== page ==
International Decade for People of African Descent
GENEVA (10 December 2014) – A group of independent experts* of the largest fact-finding and monitoring mechanism of the United Nations human rights system today called upon UN Member States and all stakeholders to increase their efforts to address the challenge of racism and racial discrimination.
On the occasion of the official launch of the International Decade for People of African Descent on 10 December, also the International Human Rights Day, the UN experts welcomed the takeoff of the International Decade as a significant political commitment in the fight against racial discrimination:
“People of African descent of all ages often face institutional racism and multiple forms of discrimination and, as a result, their fundamental human rights and dignity are violated.
Racial discrimination leads to marginalization and marginalization exacerbates the inability of individuals whose rights are more likely to be violated to effectively exercise their fundamental rights. States should take affirmative action measures to ensure that all individuals, without distinction of any kind, have the ability to exercise effectively their rights, including the rights to freedom of peaceful assembly and of association.
Economic, social and cultural rights and their implementation are fundamental to the elimination of discrimination and inequality of people of African descent around the world. The socio-economic disadvantages suffered by people of African descent are intimately related to historic and contemporary discrimination in access to health, education and housing.
Sadly, the historical prevalence of racial discrimination has been reinforced in present times by increasing socio-economic inequalities, exclusion and violence against people of African descent in many societies.
The International Decade is therefore an important opportunity to eradicate all forms of racism, racial discrimination, xenophobia, afrophobia and related intolerance faced by people of African descent around the world.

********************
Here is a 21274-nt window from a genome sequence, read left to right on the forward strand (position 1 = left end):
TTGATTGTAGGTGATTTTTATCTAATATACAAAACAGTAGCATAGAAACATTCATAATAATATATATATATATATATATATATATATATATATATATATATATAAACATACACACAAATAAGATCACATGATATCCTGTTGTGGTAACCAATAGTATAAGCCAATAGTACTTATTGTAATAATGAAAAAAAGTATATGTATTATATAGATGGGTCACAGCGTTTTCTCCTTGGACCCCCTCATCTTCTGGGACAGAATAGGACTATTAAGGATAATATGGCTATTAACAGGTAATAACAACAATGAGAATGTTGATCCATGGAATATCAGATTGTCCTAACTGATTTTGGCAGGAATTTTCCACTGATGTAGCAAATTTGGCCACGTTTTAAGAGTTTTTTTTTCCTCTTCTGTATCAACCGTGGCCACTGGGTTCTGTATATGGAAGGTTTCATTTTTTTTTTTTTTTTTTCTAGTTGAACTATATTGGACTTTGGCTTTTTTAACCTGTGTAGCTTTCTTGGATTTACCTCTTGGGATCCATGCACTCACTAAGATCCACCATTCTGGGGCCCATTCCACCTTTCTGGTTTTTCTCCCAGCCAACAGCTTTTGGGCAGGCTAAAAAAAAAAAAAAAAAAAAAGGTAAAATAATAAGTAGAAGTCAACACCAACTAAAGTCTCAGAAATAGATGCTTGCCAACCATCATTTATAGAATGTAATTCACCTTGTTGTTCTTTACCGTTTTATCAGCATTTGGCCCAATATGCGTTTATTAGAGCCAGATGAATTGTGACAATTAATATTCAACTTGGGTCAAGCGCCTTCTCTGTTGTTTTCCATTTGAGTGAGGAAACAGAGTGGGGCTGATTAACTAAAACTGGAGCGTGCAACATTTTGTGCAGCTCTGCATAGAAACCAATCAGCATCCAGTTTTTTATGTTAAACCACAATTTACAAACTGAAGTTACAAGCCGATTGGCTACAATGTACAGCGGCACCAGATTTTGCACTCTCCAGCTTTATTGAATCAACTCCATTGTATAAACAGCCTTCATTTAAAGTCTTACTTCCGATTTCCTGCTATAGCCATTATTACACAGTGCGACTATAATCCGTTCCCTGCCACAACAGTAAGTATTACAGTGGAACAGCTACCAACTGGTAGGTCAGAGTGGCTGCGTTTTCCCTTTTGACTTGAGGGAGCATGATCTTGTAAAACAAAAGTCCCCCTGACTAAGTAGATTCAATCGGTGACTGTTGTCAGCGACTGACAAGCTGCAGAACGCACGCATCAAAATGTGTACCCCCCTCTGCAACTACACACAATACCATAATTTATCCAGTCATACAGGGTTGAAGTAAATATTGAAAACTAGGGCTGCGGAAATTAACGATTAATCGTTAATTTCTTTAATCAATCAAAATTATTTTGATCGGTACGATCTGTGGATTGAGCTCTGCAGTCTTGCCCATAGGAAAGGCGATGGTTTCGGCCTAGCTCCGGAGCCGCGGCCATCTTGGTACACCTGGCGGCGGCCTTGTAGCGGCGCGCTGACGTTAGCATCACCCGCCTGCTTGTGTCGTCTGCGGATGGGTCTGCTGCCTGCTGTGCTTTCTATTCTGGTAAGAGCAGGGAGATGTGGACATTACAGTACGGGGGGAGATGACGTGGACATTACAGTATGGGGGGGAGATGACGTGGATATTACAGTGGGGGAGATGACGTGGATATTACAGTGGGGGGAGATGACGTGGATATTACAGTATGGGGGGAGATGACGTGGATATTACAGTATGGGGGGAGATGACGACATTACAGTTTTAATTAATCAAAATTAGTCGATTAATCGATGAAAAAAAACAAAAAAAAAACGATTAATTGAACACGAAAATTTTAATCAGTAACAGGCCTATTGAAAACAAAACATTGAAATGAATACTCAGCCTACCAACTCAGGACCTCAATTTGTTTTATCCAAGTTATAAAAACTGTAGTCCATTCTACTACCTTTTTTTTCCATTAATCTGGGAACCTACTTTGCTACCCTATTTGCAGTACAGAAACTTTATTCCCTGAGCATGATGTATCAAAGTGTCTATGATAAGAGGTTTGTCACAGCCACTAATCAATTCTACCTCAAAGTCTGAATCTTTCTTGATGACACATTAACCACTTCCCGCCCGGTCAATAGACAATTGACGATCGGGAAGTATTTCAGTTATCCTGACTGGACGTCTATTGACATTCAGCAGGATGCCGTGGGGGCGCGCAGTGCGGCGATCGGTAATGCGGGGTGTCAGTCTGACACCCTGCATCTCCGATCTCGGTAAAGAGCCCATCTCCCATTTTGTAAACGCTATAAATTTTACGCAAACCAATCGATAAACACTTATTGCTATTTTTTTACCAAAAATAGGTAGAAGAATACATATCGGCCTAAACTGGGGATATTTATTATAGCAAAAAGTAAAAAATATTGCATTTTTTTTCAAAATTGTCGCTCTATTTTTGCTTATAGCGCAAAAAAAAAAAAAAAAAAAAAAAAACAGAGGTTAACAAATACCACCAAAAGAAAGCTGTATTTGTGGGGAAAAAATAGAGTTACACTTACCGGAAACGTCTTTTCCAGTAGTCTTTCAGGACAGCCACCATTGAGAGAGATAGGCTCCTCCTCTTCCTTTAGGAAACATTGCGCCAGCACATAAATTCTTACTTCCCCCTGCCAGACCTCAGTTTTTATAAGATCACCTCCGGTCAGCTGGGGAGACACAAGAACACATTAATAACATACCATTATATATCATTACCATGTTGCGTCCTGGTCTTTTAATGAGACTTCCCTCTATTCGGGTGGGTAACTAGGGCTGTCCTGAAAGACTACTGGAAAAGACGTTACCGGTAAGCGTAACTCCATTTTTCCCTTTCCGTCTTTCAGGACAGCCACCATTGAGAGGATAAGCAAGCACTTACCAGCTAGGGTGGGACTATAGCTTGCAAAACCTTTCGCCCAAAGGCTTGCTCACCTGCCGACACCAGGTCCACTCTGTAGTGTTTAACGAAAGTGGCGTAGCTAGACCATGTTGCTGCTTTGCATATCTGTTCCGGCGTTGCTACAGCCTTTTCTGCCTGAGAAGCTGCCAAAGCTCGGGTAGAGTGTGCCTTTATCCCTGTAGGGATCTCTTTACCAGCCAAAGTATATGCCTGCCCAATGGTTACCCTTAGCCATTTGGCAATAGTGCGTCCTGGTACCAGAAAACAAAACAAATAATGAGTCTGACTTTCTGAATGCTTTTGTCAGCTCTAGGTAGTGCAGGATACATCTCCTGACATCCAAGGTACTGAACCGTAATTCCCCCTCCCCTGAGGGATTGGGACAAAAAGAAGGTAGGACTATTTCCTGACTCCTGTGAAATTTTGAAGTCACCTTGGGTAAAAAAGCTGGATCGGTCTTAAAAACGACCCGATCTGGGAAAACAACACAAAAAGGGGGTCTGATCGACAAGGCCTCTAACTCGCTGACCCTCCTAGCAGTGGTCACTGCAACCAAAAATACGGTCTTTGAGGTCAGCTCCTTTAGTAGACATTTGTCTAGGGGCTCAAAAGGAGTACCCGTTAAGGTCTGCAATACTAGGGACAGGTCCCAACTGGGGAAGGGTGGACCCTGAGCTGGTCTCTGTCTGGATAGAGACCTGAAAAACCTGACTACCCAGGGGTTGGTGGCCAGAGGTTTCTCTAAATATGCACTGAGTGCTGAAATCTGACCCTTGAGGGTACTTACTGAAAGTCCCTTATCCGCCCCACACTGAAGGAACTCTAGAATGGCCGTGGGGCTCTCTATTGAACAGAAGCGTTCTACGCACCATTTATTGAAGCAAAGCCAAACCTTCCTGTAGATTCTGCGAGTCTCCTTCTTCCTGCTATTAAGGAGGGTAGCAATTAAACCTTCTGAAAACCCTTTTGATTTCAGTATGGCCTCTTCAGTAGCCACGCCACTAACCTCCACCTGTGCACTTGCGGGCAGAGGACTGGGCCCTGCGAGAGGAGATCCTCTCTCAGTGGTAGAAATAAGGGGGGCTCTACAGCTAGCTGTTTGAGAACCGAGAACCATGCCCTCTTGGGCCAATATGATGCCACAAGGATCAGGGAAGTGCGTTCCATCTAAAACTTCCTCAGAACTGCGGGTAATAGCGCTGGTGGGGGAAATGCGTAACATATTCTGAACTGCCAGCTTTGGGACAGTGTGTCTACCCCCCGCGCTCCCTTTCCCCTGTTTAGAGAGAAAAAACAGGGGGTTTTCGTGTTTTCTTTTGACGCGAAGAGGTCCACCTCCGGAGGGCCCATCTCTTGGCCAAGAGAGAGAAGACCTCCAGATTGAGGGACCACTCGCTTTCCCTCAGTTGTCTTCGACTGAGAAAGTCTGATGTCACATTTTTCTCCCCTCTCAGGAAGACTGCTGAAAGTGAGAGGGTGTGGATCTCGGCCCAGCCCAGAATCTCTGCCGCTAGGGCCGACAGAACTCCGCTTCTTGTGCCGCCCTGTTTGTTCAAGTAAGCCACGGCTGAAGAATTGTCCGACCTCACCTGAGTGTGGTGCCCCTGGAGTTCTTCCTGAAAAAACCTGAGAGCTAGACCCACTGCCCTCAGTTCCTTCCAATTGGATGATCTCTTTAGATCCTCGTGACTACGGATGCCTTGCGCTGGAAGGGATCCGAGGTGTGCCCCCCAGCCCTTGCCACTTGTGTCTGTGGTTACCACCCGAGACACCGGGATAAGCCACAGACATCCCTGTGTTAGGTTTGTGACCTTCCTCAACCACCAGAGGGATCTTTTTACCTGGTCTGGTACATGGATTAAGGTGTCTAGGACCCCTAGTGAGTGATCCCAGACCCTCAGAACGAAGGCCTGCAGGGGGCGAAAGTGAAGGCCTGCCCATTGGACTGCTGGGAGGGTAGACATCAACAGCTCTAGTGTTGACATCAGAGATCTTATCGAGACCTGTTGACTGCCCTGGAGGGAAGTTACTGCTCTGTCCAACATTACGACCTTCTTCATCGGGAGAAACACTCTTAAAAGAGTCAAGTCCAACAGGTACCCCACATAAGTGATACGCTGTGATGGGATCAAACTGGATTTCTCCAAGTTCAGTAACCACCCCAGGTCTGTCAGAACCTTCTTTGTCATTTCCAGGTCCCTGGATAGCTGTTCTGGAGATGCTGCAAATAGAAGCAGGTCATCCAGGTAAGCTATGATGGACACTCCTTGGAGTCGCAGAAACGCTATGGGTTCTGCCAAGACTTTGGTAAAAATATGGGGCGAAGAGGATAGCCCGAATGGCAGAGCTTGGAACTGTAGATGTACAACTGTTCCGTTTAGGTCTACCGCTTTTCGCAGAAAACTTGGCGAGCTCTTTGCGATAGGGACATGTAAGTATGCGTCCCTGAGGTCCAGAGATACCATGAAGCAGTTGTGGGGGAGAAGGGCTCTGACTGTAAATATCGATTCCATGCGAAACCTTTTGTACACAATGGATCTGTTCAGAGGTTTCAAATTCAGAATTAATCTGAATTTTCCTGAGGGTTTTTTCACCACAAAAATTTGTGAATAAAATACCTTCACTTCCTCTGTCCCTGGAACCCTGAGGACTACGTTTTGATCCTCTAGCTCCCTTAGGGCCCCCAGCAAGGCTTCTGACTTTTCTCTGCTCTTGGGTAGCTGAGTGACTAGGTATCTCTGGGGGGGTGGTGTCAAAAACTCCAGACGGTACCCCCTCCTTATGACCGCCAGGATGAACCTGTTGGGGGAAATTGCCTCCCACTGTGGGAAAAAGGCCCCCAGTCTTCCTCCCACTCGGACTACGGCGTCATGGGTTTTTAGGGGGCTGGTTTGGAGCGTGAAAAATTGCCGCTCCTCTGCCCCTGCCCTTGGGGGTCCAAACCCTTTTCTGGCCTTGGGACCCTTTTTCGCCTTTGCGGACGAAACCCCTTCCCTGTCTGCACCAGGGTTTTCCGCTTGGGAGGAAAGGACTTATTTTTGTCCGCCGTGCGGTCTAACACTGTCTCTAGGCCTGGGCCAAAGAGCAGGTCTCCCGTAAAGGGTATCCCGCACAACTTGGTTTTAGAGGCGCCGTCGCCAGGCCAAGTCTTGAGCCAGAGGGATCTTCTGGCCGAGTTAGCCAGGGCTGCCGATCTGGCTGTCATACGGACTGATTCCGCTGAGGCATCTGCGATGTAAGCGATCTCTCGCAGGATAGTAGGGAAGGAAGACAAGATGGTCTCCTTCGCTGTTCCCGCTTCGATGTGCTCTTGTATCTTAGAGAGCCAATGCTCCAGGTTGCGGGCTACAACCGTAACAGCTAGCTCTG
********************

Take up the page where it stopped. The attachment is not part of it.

The International Decade will focus on recognition, justice and development for people of African descent, and we urge Member States, civil society, National Human Rights Institutions and the United Nations to combine efforts and implement practical programmes at the national, regional and international levels on the focus areas to eradicate racism and racial discrimination during the Decade.
We, as human rights experts of the United Nations System, fully support the International Decade for People of African Descent and will actively contribute to its success.”
(*) The experts: The UN Working Groups of Experts on people of African descent, on arbitrary detention, and on the use of mercenaries; the Special Rapporteurs on racism, on freedom of religion or belief, on the situation of human rights defenders, on minority issues, on the right to food, on the right to health, on the right adequate housing, on violence against women, on counter terrorism and human rights, on freedom of expression, on freedom of association, on the sale of children, on the independence of judges and lawyers, and on toxic waste; and the Independent Experts on the situation of human rights in Haiti, on the promotion of a democratic and equitable international order, on environment and human rights, and on the human rights of older persons.
The UN human rights experts are part of what is known as the Special Procedures of the Human Rights Council. Special Procedures, the largest body of independent experts in the UN Human Rights, is the general name of the independent fact-finding and monitoring mechanisms of the Human Rights Council that address either specific country situations or thematic issues in all parts of the world. Special Procedures’ experts work on a voluntary basis; they are not UN staff and do not receive a salary for their work. They are independent from any government or organization and serve in their individual capacity. Learn more, log on to: http://www.ohchr.org/EN/HRBodies/SP/Pages/Welcomepage.aspx
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